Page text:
Even as a professional mediator, Claire’s involvement covers various areas. Firstly, she works with legal courts for cases of mandatory mediation. Secondly, she practices community mediation, dealing with neighborhood or relationship disputes in her own community, Townsville, Australia. Furthermore, she is a facilitator of interfaith dialogues, which she has been running within the university campus for 4 years: “I am attracted by how interfaith dialogue can support people’s understanding of their own religion. As well, people without a strong spirituality can better understand how religious people think, especially because in Australia most of the clashes are between religious and non-religious people.” Finally, Claire is involved in fostering practices of innovative justice in Australia and abroad.
Co-Creating a New Paradigm for Mediation
Despite the multiple qualifications and job positions, Claire’s hunger for knowledge and constant innovation knows no bounds. She is currently involved in many research projects concerning inter alia positive leadership, interfaith dialogue, innovative mediation models, and her current doctoral studies in ‘wellness in the law’. She demonstrates a strong interest for the ‘co-creation’ of alternative conflict resolution models, by extrapolating best practices from Western schemes and using them jointly with models originating in non-Western contexts.
Indeed, she is very careful to underline that Western models of mediation, based on a strong individualistic nature, are not always effective when applied to different cultural settings, instead they could turn out to be detrimental to the mediation process: “In some contexts in Thailand, for example, confidentiality may not be a key necessity, while for Western models of conflict resolution this is often requested.
Regardless of the mediation model in use, enhancing the dialogue among the parties is key in Claire’s opinion: “The fundamental premise for all alternative dispute resolution processes is finding ways to assist people to communicate more effectively.” What is, therefore, the secret for an effective mediator? A good level of self-awareness, highly enhanced communication skills, an openness towards questioning themselves continuously and, most importantly, a genuine interest for other people. “You must allow the parties to feel heard, to give them a voice. Deep listening is the key to effective mediation.”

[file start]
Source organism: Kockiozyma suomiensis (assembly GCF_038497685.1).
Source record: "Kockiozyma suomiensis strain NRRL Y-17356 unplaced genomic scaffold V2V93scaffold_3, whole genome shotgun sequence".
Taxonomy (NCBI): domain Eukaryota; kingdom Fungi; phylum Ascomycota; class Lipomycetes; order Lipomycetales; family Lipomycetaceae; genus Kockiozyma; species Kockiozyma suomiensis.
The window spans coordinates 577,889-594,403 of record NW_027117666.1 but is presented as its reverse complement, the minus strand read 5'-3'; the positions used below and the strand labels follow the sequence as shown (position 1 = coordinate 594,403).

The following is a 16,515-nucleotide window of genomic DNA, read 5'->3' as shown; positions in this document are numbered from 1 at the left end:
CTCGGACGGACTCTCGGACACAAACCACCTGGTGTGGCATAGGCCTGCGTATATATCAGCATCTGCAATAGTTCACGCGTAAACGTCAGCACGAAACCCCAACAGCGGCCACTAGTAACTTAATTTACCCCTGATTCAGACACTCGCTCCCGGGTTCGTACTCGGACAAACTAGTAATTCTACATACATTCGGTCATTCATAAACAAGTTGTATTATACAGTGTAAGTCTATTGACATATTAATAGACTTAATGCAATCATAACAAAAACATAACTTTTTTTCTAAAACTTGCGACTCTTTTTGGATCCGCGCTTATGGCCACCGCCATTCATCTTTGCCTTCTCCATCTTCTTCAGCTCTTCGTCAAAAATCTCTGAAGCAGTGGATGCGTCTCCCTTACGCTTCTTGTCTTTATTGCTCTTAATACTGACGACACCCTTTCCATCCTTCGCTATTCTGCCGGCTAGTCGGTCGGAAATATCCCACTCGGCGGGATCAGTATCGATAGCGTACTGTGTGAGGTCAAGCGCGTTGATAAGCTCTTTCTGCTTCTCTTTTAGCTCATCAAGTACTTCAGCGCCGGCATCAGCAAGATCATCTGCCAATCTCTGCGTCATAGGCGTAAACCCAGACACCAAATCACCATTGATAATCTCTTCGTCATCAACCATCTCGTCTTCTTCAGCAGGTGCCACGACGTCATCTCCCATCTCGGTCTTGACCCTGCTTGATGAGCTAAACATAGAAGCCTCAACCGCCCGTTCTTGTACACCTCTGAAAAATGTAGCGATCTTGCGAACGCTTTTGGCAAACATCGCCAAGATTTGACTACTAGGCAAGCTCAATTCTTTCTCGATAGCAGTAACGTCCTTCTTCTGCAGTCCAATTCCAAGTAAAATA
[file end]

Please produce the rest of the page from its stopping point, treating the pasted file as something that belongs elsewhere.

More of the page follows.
An Oceania Chapter to Outline MBBI Outreach
Claire is quite a new member of MBBI, which she joined less than one year ago becoming involved with the MBBI Australian working group. She was attracted by the extraordinary networking opportunities offered by MBBI and by the fact that MBBI puts so much attention on building a high-quality profile for mediation and conflict resolution. “Conflict resolution is a fundamental skills and the real basis for peaceful societies,” she acknowledges, recognizing the criticality of building peace infrastructures able to sustain and maintain societies in a state of peace regardless of whether conflict does or does not occur. “Conflict is inevitable. It is neither positive nor negative per se, but it is the way you approach and deal with it can make it either a positive or negative experience.”
Despite her recent membership, Claire is leading, together with Chris LaHatte, Ken Waldron and members of the MBBI Australian working group, the creation of an MBBI Oceania Chapter, which will cover the Oceania and Asia-Pacific regions. The ambitious project of giving a more cohesive structure to MBBI regionally aims at fostering regional capacity-building to anticipate and deal with various kinds of conflict peacefully. The Chapter promises to be a living demonstration of MBBI’s global impact and outreach.
Written by Matteo Piovacari: MBBI Writer